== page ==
Saturday, December 30, 2017

Book Review: 'The Demeter Code' by Russell Brooks

CODE

A code exists that could endanger the lives of millions and put the whole nation in a panic…Death is there for whoever knows the code.
The Demeter Code is the third book in this series. This book begins CIA operatives Ridley Fox and Doctor Nita Parris, both have been sent to track down dangerous perpetrators/terrorists. This mission leads them on a chase around the world trying to uncover a web of conspiracy that has been weaved around a code. A code that is related to countless deaths around the country. Any knowledge about the code has them immediately put under a kill list. There was loads of tension and tense moments in this novel. It kept me on the edge of my seat to see what would happen next.
This has a very complex plot. Lots of layers. I had to hold tight and read carefully to really understand what all was happening. Ridley Fox is an operative with some serious skills. Some of them being his undercover skills and his knowledge of various languages. Doctor Nita Parris, compared to Fox who is more a spy/undercover operative/soldier, she has a couple of doctorates and the added ability of being a weapons analyst and field agent. A very talented lot.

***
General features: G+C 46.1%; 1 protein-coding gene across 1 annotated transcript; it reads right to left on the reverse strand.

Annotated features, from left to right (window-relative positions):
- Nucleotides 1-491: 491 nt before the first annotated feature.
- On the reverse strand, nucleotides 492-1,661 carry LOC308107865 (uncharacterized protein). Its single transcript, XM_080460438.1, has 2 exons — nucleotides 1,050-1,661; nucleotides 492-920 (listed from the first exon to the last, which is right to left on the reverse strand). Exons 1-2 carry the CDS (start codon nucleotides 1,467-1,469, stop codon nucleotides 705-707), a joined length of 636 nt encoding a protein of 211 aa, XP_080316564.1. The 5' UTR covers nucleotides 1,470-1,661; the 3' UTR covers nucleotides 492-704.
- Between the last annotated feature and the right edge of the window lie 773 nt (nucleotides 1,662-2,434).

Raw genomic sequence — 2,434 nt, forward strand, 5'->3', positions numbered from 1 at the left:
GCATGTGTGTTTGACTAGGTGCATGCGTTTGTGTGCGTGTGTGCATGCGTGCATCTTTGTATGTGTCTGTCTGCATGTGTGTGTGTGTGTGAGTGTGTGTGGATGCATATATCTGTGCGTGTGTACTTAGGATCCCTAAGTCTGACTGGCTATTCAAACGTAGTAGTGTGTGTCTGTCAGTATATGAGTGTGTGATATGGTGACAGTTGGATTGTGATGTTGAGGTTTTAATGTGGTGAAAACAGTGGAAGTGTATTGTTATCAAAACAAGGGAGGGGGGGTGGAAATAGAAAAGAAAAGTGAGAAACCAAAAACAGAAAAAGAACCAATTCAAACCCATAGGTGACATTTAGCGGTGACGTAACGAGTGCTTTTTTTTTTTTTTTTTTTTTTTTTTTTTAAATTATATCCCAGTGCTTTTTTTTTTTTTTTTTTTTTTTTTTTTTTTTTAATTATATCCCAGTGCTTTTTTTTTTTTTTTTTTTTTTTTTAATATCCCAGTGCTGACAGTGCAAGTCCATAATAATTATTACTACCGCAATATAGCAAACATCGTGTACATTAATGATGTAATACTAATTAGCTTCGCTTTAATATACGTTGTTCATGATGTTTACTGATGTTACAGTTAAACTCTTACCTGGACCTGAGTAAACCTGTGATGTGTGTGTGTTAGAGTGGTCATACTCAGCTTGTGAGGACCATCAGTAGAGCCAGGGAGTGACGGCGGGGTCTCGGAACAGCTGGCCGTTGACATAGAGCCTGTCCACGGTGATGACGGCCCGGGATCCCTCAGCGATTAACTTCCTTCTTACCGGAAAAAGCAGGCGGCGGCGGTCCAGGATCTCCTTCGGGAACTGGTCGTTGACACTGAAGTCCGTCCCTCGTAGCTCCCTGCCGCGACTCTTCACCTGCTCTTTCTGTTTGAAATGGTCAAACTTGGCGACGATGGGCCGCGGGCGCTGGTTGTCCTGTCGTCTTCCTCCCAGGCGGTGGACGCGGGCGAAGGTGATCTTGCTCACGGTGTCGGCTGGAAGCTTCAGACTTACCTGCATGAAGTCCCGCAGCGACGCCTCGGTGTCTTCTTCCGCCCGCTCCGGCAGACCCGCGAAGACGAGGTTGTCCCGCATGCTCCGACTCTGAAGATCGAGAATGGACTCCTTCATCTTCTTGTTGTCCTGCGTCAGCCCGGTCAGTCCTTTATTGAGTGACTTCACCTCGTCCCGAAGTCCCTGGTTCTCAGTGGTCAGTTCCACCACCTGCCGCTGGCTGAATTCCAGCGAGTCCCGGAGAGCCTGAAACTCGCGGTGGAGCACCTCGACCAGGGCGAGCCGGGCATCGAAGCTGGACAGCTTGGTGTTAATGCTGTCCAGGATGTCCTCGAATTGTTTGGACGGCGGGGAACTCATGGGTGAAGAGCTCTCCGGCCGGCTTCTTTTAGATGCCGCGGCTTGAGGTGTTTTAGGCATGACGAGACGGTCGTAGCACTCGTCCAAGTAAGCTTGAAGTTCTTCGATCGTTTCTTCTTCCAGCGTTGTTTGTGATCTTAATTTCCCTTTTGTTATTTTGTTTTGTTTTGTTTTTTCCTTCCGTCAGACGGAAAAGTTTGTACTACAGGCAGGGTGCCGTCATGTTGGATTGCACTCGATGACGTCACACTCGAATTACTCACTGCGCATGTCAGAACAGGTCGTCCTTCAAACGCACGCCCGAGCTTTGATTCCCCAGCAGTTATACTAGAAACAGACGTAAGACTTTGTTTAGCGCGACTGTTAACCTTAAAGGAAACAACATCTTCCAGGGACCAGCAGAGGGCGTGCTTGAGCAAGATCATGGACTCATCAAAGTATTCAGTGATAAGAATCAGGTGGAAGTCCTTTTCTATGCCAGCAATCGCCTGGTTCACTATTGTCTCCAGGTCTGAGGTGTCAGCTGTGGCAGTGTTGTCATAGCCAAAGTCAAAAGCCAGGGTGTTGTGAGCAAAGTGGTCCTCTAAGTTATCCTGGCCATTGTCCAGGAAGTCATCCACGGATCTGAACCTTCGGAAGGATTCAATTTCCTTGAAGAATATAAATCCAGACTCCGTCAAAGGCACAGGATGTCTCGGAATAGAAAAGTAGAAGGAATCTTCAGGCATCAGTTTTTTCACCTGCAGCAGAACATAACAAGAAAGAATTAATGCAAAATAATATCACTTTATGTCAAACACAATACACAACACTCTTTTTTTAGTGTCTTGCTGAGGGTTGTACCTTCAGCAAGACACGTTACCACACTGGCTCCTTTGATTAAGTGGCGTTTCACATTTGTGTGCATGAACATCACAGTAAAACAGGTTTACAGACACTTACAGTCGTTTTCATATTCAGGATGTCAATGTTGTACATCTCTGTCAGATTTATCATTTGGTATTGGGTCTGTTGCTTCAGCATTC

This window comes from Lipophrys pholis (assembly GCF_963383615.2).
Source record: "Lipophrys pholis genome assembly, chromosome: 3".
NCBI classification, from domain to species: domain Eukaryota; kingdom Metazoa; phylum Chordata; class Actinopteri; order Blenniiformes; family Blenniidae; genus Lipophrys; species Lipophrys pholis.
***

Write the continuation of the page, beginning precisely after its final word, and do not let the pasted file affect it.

Parris and Fox are not only partners but also friends. This mission tests their friendship and puts them in peril and the potential loss of their career when they stretch themselves and their abilities to the absolute limit. It also tests Fox and his mental power to say the least. He has already been hurt once before. I became totally absorbed in the story to see if he would be able to stay professional or would he give in to his emotions.
The Demeter Code surprised me several times.
Espionage, politics, pandemic, action, adventure… all of the elements of an ultimate action thriller. Readers who enjoy a good nail biter with a healthy dose of heat should give this on a try.




Editor's note: This article was originally published at Long and Short ReviewsIt has been republished with permission. Like what you read? Subscribe to the SFRB's free daily email notice so you can be up-to-date on our latest articles. Scroll up this page to the sign-up field on your right.

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